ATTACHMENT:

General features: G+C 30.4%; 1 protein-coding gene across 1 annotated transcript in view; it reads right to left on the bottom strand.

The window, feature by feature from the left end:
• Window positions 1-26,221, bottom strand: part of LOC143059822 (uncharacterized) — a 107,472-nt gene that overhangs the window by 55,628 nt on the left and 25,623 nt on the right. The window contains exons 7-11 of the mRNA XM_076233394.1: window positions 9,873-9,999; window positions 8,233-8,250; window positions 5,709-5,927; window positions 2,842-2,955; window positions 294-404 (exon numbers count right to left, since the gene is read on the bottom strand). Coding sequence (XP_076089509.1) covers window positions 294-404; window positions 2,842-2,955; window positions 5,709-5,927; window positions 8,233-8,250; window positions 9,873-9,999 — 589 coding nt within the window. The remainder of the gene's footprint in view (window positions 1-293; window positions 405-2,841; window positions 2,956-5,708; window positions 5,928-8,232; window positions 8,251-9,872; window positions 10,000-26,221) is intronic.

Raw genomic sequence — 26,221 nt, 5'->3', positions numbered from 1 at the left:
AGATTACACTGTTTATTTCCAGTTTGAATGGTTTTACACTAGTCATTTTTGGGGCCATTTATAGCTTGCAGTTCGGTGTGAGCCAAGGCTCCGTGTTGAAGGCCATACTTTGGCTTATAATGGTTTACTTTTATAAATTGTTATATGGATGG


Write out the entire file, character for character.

General features: G+C 30.4%; 1 protein-coding gene across 1 annotated transcript in view; it reads right to left on the bottom strand.

The window, feature by feature from the left end:
• Window positions 1-26,221, bottom strand: part of LOC143059822 (uncharacterized) — a 107,472-nt gene that overhangs the window by 55,628 nt on the left and 25,623 nt on the right. The window contains exons 7-11 of the mRNA XM_076233394.1: window positions 9,873-9,999; window positions 8,233-8,250; window positions 5,709-5,927; window positions 2,842-2,955; window positions 294-404 (exon numbers count right to left, since the gene is read on the bottom strand). Coding sequence (XP_076089509.1) covers window positions 294-404; window positions 2,842-2,955; window positions 5,709-5,927; window positions 8,233-8,250; window positions 9,873-9,999 — 589 coding nt within the window. The remainder of the gene's footprint in view (window positions 1-293; window positions 405-2,841; window positions 2,956-5,708; window positions 5,928-8,232; window positions 8,251-9,872; window positions 10,000-26,221) is intronic.

Raw genomic sequence — 26,221 nt, 5'->3', positions numbered from 1 at the left:
AGATTACACTGTTTATTTCCAGTTTGAATGGTTTTACACTAGTCATTTTTGGGGCCATTTATAGCTTGCAGTTCGGTGTGAGCCAAGGCTCCGTGTTGAAGGCCATACTTTGGCTTATAATGGTTTACTTTTATAAATTGTTATATGGATGG